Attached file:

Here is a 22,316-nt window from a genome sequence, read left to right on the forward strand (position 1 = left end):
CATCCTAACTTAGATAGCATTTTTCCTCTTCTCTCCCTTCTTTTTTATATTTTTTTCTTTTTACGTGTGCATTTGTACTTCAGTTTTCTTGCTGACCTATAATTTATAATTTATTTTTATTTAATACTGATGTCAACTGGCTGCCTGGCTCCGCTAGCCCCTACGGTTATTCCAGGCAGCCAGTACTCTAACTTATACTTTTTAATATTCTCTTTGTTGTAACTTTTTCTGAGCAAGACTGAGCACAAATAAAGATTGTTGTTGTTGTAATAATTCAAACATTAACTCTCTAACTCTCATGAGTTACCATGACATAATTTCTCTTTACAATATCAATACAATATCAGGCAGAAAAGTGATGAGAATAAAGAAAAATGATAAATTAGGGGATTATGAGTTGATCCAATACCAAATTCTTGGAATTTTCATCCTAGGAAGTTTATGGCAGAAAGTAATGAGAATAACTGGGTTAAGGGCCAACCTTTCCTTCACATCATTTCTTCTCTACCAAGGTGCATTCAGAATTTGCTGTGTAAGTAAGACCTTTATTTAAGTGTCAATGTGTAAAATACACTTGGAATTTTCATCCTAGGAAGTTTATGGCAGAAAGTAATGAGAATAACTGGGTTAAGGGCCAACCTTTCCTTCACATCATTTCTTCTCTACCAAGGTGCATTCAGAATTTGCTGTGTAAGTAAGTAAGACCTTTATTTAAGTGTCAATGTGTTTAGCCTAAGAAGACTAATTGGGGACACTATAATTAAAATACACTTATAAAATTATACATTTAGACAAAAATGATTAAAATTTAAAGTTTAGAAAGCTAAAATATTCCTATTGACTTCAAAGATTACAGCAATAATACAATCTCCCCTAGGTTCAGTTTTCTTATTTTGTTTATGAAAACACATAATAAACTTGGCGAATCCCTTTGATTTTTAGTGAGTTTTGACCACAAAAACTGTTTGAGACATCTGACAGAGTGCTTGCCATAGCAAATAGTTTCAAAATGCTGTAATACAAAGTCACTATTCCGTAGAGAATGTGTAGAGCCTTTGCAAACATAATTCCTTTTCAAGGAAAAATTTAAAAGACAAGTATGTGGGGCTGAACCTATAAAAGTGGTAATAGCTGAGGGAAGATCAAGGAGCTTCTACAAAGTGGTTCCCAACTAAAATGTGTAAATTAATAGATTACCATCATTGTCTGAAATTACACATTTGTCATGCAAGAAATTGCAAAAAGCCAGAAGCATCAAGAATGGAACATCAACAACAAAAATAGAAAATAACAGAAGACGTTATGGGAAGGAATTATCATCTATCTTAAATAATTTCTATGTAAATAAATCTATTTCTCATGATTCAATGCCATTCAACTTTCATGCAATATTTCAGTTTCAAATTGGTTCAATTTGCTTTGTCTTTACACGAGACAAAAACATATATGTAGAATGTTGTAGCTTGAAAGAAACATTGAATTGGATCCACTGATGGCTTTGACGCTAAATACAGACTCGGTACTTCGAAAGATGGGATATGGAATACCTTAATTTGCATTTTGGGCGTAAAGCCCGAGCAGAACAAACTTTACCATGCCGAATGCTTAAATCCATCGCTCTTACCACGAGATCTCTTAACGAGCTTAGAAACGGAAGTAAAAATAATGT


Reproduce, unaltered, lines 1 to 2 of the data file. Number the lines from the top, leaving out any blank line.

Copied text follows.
Here is a 22,316-nt window from a genome sequence, read left to right on the forward strand (position 1 = left end):
CATCCTAACTTAGATAGCATTTTTCCTCTTCTCTCCCTTCTTTTTTATATTTTTTTCTTTTTACGTGTGCATTTGTACTTCAGTTTTCTTGCTGACCTATAATTTATAATTTATTTTTATTTAATACTGATGTCAACTGGCTGCCTGGCTCCGCTAGCCCCTACGGTTATTCCAGGCAGCCAGTACTCTAACTTATACTTTTTAATATTCTCTTTGTTGTAACTTTTTCTGAGCAAGACTGAGCACAAATAAAGATTGTTGTTGTTGTAATAATTCAAACATTAACTCTCTAACTCTCATGAGTTACCATGACATAATTTCTCTTTACAATATCAATACAATATCAGGCAGAAAAGTGATGAGAATAAAGAAAAATGATAAATTAGGGGATTATGAGTTGATCCAATACCAAATTCTTGGAATTTTCATCCTAGGAAGTTTATGGCAGAAAGTAATGAGAATAACTGGGTTAAGGGCCAACCTTTCCTTCACATCATTTCTTCTCTACCAAGGTGCATTCAGAATTTGCTGTGTAAGTAAGACCTTTATTTAAGTGTCAATGTGTAAAATACACTTGGAATTTTCATCCTAGGAAGTTTATGGCAGAAAGTAATGAGAATAACTGGGTTAAGGGCCAACCTTTCCTTCACATCATTTCTTCTCTACCAAGGTGCATTCAGAATTTGCTGTGTAAGTAAGTAAGACCTTTATTTAAGTGTCAATGTGTTTAGCCTAAGAAGACTAATTGGGGACACTATAATTAAAATACACTTATAAAATTATACATTTAGACAAAAATGATTAAAATTTAAAGTTTAGAAAGCTAAAATATTCCTATTGACTTCAAAGATTACAGCAATAATACAATCTCCCCTAGGTTCAGTTTTCTTATTTTGTTTATGAAAACACATAATAAACTTGGCGAATCCCTTTGATTTTTAGTGAGTTTTGACCACAAAAACTGTTTGAGACATCTGACAGAGTGCTTGCCATAGCAAATAGTTTCAAAATGCTGTAATACAAAGTCACTATTCCGTAGAGAATGTGTAGAGCCTTTGCAAACATAATTCCTTTTCAAGGAAAAATTTAAAAGACAAGTATGTGGGGCTGAACCTATAAAAGTGGTAATAGCTGAGGGAAGATCAAGGAGCTTCTACAAAGTGGTTCCCAACTAAAATGTGTAAATTAATAGATTACCATCATTGTCTGAAATTACACATTTGTCATGCAAGAAATTGCAAAAAGCCAGAAGCATCAAGAATGGAACATCAACAACAAAAATAGAAAATAACAGAAGACGTTATGGGAAGGAATTATCATCTATCTTAAATAATTTCTATGTAAATAAATCTATTTCTCATGATTCAATGCCATTCAACTTTCATGCAATATTTCAGTTTCAAATTGGTTCAATTTGCTTTGTCTTTACACGAGACAAAAACATATATGTAGAATGTTGTAGCTTGAAAGAAACATTGAATTGGATCCACTGATGGCTTTGACGCTAAATACAGACTCGGTACTTCGAAAGATGGGATATGGAATACCTTAATTTGCATTTTGGGCGTAAAGCCCGAGCAGAACAAACTTTACCATGCCGAATGCTTAAATCCATCGCTCTTACCACGAGATCTCTTAACGAGCTTAGAAACGGAAGTAAAAATAATGT